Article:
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How To Deal With Gestational Diabetes

By Suzanne Sparks, RN, BSN, CDE; Leona Dang-Kilduff, RN, MSN, CDE & Kristi Gabel, RNC, MSN, CNS

How To Deal With Gestational Diabetes

If your healthcare provider has told you that you have gestational diabetes (GDM) during your pregnancy, there are some things you need to do after you’ve had your baby in order to stay healthy.

Continue the diet and lifestyle changes made during your pregnancy. If you’ve had GDM with one or more pregnancies, you are likely to get GDM if you get pregnant again. Even if you never have another baby, you are at risk of developing diabetes. The lifestyle changes you made in pregnancy can delay or stop the development of diabetes, including healthy eating, breastfeeding, being active, reducing stress, and getting regular healthcare.


Breastfeeding helps with weight loss. There are fewer women who are diagnosed with diabetes who have breastfed their babies; the incidence of diabetes is higher for women who had GDM and who fed their infants with formula.

For your baby, breastfeeding decreases his lifetime risk of diabetes and obesity. Exclusive breastfeeding (no formula) for at least 2 months decreases his risk of developing diabetes and becoming obese later in life. Even feeding your baby a combination of breast milk and formula is better than feeding him formula alone.

Planning future pregnancies

Now that your baby is born, you’ll need to think about birth control. The best birth control choices are barrier methods – like condoms. Another good option is a device your healthcare provider can implant called an intrauterine device (IUD). Avoid progesterone-only methods of birth control such as the birth control shot or progesterone-only pills, and always discuss your choices with your healthcare provider to make sure you’ve chosen the best method for you.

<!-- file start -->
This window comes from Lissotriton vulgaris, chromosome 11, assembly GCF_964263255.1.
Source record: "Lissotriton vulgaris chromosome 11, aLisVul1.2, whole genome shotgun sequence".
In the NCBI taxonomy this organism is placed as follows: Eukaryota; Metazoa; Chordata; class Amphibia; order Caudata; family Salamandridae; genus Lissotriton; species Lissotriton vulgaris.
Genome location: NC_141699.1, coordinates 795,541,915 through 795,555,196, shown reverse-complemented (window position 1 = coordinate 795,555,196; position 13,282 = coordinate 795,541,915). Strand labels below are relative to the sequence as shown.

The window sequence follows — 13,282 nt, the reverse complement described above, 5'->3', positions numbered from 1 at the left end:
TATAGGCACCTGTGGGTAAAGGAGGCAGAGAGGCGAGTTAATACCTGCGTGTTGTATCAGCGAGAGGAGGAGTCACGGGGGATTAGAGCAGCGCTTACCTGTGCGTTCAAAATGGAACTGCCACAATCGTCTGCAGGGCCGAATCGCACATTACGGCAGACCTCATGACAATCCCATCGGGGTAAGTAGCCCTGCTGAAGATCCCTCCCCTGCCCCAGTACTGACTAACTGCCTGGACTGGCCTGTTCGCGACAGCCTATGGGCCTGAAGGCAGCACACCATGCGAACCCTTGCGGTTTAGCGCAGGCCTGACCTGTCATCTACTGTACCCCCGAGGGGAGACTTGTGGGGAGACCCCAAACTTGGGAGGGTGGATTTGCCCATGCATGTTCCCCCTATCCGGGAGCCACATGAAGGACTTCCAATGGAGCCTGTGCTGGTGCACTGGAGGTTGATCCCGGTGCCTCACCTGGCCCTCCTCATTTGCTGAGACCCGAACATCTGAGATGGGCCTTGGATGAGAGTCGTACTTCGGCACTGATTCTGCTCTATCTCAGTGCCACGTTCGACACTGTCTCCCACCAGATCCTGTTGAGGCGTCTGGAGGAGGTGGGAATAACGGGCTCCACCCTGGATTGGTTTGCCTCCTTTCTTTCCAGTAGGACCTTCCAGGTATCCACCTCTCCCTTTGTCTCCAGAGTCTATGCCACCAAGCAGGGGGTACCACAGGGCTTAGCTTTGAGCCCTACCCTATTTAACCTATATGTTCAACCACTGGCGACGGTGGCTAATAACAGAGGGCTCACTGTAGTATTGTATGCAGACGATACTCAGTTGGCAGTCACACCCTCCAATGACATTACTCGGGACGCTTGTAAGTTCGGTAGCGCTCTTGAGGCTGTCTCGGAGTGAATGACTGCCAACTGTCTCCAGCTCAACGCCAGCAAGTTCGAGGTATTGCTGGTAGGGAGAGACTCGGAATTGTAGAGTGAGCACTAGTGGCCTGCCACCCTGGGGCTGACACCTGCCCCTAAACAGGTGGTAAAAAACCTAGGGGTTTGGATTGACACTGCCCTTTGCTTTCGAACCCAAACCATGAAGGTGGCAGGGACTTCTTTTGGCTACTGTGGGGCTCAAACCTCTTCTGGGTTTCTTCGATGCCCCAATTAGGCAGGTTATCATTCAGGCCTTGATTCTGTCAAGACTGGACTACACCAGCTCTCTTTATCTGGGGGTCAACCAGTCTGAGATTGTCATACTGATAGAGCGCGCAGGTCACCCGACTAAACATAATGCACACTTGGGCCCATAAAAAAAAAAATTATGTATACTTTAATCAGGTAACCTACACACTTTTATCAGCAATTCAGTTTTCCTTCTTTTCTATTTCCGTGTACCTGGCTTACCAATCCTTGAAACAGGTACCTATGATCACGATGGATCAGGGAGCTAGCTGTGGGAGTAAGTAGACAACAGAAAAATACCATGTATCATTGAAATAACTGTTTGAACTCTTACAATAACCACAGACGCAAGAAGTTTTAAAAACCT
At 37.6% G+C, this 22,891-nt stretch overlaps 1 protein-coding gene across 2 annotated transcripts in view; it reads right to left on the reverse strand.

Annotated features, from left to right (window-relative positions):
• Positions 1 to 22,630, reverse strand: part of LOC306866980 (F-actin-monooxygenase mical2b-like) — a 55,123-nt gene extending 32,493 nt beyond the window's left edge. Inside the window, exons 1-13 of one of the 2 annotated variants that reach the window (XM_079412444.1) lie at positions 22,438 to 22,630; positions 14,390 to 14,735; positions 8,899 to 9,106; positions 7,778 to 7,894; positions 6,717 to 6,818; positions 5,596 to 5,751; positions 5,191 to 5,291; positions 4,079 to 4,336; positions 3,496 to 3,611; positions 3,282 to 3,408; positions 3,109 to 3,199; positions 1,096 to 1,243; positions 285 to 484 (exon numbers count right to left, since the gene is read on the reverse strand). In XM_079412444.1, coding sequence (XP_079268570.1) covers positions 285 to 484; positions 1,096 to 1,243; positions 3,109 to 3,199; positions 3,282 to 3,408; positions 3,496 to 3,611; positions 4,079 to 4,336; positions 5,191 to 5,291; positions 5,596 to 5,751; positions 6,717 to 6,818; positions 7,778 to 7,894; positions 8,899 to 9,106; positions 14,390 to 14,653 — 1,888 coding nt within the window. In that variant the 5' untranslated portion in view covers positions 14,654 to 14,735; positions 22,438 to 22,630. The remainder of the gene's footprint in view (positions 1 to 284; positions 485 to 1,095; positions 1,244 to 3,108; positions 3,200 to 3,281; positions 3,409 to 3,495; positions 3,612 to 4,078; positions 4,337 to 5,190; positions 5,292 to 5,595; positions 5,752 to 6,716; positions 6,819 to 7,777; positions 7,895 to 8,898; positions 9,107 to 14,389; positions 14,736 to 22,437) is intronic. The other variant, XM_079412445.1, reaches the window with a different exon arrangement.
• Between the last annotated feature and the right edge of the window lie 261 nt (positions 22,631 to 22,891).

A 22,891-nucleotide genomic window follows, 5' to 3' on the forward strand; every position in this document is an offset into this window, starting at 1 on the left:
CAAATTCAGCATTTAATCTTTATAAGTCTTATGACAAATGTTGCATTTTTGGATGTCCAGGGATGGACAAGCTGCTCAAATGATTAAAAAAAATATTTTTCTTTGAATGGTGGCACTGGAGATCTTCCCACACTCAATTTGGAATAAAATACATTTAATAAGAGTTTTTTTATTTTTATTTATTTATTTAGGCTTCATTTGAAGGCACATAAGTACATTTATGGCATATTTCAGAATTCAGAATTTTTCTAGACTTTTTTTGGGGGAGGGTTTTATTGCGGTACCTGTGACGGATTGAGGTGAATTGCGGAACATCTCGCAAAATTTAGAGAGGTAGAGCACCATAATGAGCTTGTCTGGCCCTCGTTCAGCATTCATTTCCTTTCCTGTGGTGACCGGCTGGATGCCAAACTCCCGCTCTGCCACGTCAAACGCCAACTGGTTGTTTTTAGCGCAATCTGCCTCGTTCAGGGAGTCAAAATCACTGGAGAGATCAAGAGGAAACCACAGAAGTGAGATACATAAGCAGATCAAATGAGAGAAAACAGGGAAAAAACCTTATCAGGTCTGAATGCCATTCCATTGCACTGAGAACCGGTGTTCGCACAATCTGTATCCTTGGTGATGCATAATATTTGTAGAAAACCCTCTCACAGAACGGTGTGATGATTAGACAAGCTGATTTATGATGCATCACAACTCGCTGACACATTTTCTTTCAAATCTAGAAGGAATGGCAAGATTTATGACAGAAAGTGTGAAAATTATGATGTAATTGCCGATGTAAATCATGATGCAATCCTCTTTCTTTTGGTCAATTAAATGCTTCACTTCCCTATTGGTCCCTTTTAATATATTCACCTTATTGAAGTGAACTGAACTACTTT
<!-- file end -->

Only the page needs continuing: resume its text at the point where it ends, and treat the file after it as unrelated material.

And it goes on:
If you’re thinking about getting pregnant again, make sure your blood sugar is normal to prevent problems for you and your next baby.

Healthy eating

Eating healthy, balanced meals and snacks is important. Maintaining a normal weight will lower your risk of getting diabetes. Ask your healthcare provider to refer you to a registered dietitian who can help you design and follow a healthy eating plan for weight loss.

Being active

After you’ve received the green light to start exercising again, find something that you enjoy doing and stick with it. You need 30 minutes of activity on at least five days a week to decrease your risk of diabetes and to help you lose weight.

Reduce stress

Stress affects everyone. Do things that lower your stress like exercise, eating healthy, and sleeping when your baby sleeps. Ask friends or family to help you with the cooking and cleaning.

Getting regular check-ups

See your healthcare provider 6 weeks after you birth your baby to have another glucose tolerance test to see if you have diabetes. It’s important for you to see your healthcare team regularly (at least one time every year). You are at risk of developing diabetes and heart (cardiovascular) disease if you had GDM in pregnancy. Have regular blood work done to test for diabetes and high cholesterol.

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